In Latin America, Brazil

Brazil has a positive outlook and high economic strength because its large and growing domestic market and a high degree of diversification is mitigating the impact of adverse global market shocks, says ratings agency Moody's Investors Service

In a series of annual reports that assess the credit of individual countries, Moody's said that Brazil's fiscal profile is characterized by government revenues and expenditures that have been consistently high in absolute and relative terms.

"Government revenues of some 37 percent of GDP are comparable to those seen in richer economies," said Moody's in its "Credit Analysis: Brazil" report. "Coupled with government expenditures nearing 40percent of GDP, this has led to fiscal deficits of 3 percent to 4 percent of GDP. Even though government debt ratios have been relatively high, reaching 55 percent to 60 percent of GDP they have reported a moderately declining trend in recent years."

The BRIC country, which has now surpassed the UK as the sixth largest economy in the world, has a relatively diversified economic base, which translates into limited concentration risks, as well as a low likelihood that political events could lead to policy reversals.

"Tax and pension reforms are required to remove structural obstacles that limit the medium-term upside for Brazil's rating," said Moody's. "A robust banking system characterized by strong capitalization and high liquidity ratios translate into moderate financial risks, including those associated with the potential systemic impact of credit booms."

The Latin American powerhouse

The Bric countries, Brazil, Russia, India and China have all grown and developed dramatically since the early 1990s.

While previously seen as emerging markets that carry high risk, in terms of investment, the Brics have managed to become a collective powerhouse.

Being somewhat overshadowed by the magnitude of China, India and Russia's economy, energy and commodities trading potential, Brazil has actually grown to such a size that its economic size overtook the UK in the global rankings.

Since 2003, Brazil steadily improved its macroeconomic stability, building up foreign reserves, and reducing its debt profile by shifting its debt burden toward real denominated and domestically held instruments, says the US' Central Intelligence Agency (CIA).

Only five years after this Brazil became a net external creditor and two ratings agencies awarded investment grade status to its debt.

The Latin American country has had a modest growth in GDP over the last year, but is still in better shape than most Western economies that are battling a second recession and bailouts.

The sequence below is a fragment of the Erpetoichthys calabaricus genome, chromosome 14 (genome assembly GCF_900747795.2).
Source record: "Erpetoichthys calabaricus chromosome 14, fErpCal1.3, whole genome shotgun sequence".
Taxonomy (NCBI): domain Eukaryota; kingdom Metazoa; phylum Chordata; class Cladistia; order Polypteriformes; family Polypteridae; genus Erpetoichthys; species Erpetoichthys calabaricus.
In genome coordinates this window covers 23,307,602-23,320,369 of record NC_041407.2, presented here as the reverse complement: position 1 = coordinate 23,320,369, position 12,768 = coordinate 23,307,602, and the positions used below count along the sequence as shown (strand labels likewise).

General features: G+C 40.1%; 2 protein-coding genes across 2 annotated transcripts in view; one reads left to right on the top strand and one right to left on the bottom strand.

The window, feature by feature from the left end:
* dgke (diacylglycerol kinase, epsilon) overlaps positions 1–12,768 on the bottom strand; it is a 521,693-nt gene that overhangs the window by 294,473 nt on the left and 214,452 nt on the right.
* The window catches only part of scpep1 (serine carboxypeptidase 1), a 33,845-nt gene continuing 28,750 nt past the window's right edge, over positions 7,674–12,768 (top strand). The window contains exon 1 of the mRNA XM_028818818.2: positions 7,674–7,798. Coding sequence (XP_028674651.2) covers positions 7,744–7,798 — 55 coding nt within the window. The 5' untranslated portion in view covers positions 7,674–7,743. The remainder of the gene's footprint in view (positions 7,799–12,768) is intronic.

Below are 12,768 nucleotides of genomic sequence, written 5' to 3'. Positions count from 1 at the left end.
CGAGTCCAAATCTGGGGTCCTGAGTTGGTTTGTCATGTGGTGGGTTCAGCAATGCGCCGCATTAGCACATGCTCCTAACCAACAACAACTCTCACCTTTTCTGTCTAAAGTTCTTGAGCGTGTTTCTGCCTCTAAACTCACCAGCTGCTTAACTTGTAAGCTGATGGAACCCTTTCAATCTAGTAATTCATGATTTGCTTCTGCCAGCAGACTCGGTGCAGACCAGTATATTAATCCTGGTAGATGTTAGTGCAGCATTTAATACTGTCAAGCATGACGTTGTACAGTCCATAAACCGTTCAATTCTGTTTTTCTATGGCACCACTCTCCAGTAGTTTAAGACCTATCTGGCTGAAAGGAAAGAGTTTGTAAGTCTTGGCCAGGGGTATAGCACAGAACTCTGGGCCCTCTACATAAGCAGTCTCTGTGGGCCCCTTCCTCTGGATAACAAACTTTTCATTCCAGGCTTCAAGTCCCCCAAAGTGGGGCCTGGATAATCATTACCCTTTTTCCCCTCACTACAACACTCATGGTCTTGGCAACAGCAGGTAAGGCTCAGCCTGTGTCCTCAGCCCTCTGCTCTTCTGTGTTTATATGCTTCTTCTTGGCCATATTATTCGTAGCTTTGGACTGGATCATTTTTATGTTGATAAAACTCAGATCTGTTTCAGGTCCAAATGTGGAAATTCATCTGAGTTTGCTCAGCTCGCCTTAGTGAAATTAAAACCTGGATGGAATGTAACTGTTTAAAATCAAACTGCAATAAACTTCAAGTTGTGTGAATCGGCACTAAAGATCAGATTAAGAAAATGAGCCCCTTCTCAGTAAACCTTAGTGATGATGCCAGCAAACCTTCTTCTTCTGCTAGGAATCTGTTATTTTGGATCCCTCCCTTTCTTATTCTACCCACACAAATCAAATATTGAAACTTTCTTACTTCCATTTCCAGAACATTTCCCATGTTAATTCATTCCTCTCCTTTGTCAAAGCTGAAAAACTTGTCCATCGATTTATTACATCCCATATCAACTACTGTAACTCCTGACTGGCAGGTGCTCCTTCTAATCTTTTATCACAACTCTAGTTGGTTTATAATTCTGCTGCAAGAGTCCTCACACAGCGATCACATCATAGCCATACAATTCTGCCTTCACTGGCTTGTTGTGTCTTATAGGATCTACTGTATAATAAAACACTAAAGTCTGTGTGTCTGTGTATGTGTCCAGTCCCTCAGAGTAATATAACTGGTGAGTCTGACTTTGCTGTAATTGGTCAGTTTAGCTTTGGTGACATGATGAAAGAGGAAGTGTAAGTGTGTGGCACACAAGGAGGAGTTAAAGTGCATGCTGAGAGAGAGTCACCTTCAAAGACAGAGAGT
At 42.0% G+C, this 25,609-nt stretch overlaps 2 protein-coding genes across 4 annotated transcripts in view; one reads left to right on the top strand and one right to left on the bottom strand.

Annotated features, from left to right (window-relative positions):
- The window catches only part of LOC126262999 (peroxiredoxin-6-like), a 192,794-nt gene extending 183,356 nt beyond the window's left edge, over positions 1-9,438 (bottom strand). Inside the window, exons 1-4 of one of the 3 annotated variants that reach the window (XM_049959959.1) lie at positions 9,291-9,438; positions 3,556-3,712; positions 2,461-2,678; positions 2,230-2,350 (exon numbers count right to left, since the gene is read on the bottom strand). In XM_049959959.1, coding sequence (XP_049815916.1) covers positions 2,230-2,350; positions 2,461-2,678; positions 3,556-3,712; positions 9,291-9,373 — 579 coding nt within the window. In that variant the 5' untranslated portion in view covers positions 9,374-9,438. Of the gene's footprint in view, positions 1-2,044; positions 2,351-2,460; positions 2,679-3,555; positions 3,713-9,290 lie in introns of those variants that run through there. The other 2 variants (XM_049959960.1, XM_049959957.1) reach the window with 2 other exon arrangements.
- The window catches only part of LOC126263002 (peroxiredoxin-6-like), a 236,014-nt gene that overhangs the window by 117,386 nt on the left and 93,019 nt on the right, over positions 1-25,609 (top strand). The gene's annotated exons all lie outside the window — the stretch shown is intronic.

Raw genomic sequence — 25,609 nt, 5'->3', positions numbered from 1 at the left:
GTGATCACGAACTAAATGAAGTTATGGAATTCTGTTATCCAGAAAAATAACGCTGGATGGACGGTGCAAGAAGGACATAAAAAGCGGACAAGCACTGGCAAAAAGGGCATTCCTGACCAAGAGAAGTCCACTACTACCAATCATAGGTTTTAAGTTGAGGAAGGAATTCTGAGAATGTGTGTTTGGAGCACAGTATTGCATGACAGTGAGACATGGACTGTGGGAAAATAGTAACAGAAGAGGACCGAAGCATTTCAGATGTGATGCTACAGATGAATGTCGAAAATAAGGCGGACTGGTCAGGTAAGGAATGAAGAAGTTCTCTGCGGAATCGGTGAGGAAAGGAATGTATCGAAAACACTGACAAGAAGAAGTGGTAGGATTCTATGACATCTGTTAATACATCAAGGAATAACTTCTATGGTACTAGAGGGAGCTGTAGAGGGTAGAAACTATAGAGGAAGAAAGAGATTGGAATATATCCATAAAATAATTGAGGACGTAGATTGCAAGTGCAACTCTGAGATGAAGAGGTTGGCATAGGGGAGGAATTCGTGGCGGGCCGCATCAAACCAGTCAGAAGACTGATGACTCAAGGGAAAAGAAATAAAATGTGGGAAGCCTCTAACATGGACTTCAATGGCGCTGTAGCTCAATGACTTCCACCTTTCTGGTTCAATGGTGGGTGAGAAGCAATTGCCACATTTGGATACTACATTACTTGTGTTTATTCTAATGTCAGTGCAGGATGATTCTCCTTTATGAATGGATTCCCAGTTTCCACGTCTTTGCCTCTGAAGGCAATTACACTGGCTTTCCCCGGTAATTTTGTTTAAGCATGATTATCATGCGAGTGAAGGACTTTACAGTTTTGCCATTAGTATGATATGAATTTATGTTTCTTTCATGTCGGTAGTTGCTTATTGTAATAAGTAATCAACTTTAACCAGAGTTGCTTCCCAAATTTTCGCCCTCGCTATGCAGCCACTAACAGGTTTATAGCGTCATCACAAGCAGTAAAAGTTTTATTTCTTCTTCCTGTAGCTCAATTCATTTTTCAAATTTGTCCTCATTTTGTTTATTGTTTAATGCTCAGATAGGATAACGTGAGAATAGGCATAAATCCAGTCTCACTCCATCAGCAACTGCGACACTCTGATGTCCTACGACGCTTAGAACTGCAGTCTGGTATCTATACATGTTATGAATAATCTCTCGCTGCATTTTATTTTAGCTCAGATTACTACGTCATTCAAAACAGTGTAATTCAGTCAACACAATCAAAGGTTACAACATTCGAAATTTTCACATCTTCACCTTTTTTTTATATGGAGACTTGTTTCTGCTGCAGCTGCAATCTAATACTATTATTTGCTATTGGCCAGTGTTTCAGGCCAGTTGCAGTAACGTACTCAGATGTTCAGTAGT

Brazil's economy expanded by only a fifth of a percent in the first quarter this year, but is somewhat in line with incremental growth charts which show GDP growth averaged 0.77 percent from 1996 to 2012.

Central bank President Alexandre Tombini said this week that record low unemployment will help fuel economic growth. Tombini added that he sees the economy expanding to 4.5 percent in the first quarter of 2013 from a year earlier.

Finance Minister Guido Mantega also added that the government would be "satisfied" if Brazil's economy exceeded last year's total growth rates of 2.7 percent.

The country has large and growing agricultural, mining, manufacturing and service sectors and has acquired a strong position in the global economy.

Brazil bailing out Europe

Brazil, like the rest of Brics have now got a position where they can make demands on Europe at the G20 Summit, due to their collective economic firepower.

While the rest of Europe have a long and complicated battle to bail each other out and contain the sovereign debt contagion, the Bric countries are arguing that they should be given a bigger role in the governance if the International Monetary Fund (IMF) is going to send billions to troubled countries out of the "firewall" rescue package.

Over the last 70 years, Europeans have traditionally led the IMF but the tides are changing.

Over $85bn worth of the IMF's "firewall" fund comes from developing countries. Out of that China pledged $43.8bn, while India, Mexico, Brazil and Russia each delivered an extra $10.2bn each.

Meanwhile, the US has refused to contribute a single amount, citing "serious restrictions of a legal and political nature."

Challenges to overcome

Rapid growth needs efficient management.

While Brazil has managed to become more powerful in economic sway over the last decade or so, 2011 highlighted some key hurdles that the country needs to overcome.

GDP did slow, albeit still more favourable than many Western countries, but the country failed to cope with the challenges posed by its boom over the past decade.

Despite, simplifying tax codes for foreign investors, levels of investment shrank in the first quarter of this year.

Meanwhile, the Brazilian government forecast GDP growth rates to exceed 2.7 percent this year, Credit Suisse, now infamously, predicted only a 1.5 percent growth rate for this period.

Credit Suisse said that weak industrial production and slowing investment are the reasons for its bearish outlook.

"The high global uncertainty and the low probability that we attribute to a significant expansion of the economy in the coming quarters justify the cut in our growth forecast," said Credit Suisse.

While Brazil's finance minister Mantega dubbed Credit Suisse's assessment "a joke," market consensus has forecasted a 2.3 percent GDP growth rate for this year and has highlighted the government's need for a growth plan.